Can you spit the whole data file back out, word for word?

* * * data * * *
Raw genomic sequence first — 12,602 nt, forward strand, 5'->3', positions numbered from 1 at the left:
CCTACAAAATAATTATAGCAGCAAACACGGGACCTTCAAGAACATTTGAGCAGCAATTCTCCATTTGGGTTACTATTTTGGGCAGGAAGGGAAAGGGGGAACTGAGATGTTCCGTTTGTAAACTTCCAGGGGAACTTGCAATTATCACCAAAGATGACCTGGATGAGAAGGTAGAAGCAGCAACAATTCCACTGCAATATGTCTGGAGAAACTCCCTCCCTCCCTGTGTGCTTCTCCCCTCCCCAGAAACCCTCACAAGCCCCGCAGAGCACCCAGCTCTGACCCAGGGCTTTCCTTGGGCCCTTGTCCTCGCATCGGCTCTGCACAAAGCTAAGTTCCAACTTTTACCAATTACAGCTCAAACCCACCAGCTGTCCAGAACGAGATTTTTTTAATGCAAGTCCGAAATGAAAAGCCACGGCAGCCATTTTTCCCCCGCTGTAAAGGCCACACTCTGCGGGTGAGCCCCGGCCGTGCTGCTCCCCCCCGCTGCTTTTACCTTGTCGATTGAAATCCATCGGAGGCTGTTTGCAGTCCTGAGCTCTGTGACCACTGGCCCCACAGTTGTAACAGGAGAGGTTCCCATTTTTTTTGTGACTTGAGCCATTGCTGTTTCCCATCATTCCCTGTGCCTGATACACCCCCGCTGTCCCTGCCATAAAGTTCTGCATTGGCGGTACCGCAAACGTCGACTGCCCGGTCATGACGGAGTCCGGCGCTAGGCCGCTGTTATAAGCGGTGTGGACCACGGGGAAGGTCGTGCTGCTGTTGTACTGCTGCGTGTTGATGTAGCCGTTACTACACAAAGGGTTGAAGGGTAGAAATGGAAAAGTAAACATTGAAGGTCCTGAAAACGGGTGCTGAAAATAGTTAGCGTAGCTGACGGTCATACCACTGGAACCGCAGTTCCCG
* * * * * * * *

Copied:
Raw genomic sequence first — 12,602 nt, forward strand, 5'->3', positions numbered from 1 at the left:
CCTACAAAATAATTATAGCAGCAAACACGGGACCTTCAAGAACATTTGAGCAGCAATTCTCCATTTGGGTTACTATTTTGGGCAGGAAGGGAAAGGGGGAACTGAGATGTTCCGTTTGTAAACTTCCAGGGGAACTTGCAATTATCACCAAAGATGACCTGGATGAGAAGGTAGAAGCAGCAACAATTCCACTGCAATATGTCTGGAGAAACTCCCTCCCTCCCTGTGTGCTTCTCCCCTCCCCAGAAACCCTCACAAGCCCCGCAGAGCACCCAGCTCTGACCCAGGGCTTTCCTTGGGCCCTTGTCCTCGCATCGGCTCTGCACAAAGCTAAGTTCCAACTTTTACCAATTACAGCTCAAACCCACCAGCTGTCCAGAACGAGATTTTTTTAATGCAAGTCCGAAATGAAAAGCCACGGCAGCCATTTTTCCCCCGCTGTAAAGGCCACACTCTGCGGGTGAGCCCCGGCCGTGCTGCTCCCCCCCGCTGCTTTTACCTTGTCGATTGAAATCCATCGGAGGCTGTTTGCAGTCCTGAGCTCTGTGACCACTGGCCCCACAGTTGTAACAGGAGAGGTTCCCATTTTTTTTGTGACTTGAGCCATTGCTGTTTCCCATCATTCCCTGTGCCTGATACACCCCCGCTGTCCCTGCCATAAAGTTCTGCATTGGCGGTACCGCAAACGTCGACTGCCCGGTCATGACGGAGTCCGGCGCTAGGCCGCTGTTATAAGCGGTGTGGACCACGGGGAAGGTCGTGCTGCTGTTGTACTGCTGCGTGTTGATGTAGCCGTTACTACACAAAGGGTTGAAGGGTAGAAATGGAAAAGTAAACATTGAAGGTCCTGAAAACGGGTGCTGAAAATAGTTAGCGTAGCTGACGGTCATACCACTGGAACCGCAGTTCCCG